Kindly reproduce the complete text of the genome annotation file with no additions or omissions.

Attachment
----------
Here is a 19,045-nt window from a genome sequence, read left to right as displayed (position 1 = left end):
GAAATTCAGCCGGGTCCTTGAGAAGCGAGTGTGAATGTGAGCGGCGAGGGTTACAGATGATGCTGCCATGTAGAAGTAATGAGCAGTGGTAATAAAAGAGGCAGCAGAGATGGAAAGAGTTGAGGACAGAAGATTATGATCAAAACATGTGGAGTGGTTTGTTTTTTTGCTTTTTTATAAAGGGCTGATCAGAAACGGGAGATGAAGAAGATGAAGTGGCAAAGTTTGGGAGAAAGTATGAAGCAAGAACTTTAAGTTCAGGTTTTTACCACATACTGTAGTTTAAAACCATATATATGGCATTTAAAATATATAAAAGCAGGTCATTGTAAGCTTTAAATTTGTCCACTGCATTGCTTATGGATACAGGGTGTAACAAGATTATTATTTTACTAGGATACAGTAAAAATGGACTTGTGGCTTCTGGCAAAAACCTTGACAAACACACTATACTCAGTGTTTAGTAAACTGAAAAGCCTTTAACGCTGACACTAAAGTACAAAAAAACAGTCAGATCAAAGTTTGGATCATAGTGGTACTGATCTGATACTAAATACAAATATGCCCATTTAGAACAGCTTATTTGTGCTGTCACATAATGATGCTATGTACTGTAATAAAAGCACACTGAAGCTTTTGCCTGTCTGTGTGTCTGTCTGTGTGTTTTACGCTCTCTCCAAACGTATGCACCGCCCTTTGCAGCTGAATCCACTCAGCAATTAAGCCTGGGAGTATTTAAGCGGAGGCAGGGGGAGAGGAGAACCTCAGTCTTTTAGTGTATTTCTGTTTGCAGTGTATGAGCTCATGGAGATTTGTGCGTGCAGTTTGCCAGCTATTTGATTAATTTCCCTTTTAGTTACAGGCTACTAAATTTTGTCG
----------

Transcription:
Here is a 19,045-nt window from a genome sequence, read left to right as displayed (position 1 = left end):
GAAATTCAGCCGGGTCCTTGAGAAGCGAGTGTGAATGTGAGCGGCGAGGGTTACAGATGATGCTGCCATGTAGAAGTAATGAGCAGTGGTAATAAAAGAGGCAGCAGAGATGGAAAGAGTTGAGGACAGAAGATTATGATCAAAACATGTGGAGTGGTTTGTTTTTTTGCTTTTTTATAAAGGGCTGATCAGAAACGGGAGATGAAGAAGATGAAGTGGCAAAGTTTGGGAGAAAGTATGAAGCAAGAACTTTAAGTTCAGGTTTTTACCACATACTGTAGTTTAAAACCATATATATGGCATTTAAAATATATAAAAGCAGGTCATTGTAAGCTTTAAATTTGTCCACTGCATTGCTTATGGATACAGGGTGTAACAAGATTATTATTTTACTAGGATACAGTAAAAATGGACTTGTGGCTTCTGGCAAAAACCTTGACAAACACACTATACTCAGTGTTTAGTAAACTGAAAAGCCTTTAACGCTGACACTAAAGTACAAAAAAACAGTCAGATCAAAGTTTGGATCATAGTGGTACTGATCTGATACTAAATACAAATATGCCCATTTAGAACAGCTTATTTGTGCTGTCACATAATGATGCTATGTACTGTAATAAAAGCACACTGAAGCTTTTGCCTGTCTGTGTGTCTGTCTGTGTGTTTTACGCTCTCTCCAAACGTATGCACCGCCCTTTGCAGCTGAATCCACTCAGCAATTAAGCCTGGGAGTATTTAAGCGGAGGCAGGGGGAGAGGAGAACCTCAGTCTTTTAGTGTATTTCTGTTTGCAGTGTATGAGCTCATGGAGATTTGTGCGTGCAGTTTGCCAGCTATTTGATTAATTTCCCTTTTAGTTACAGGCTACTAAATTTTGTCG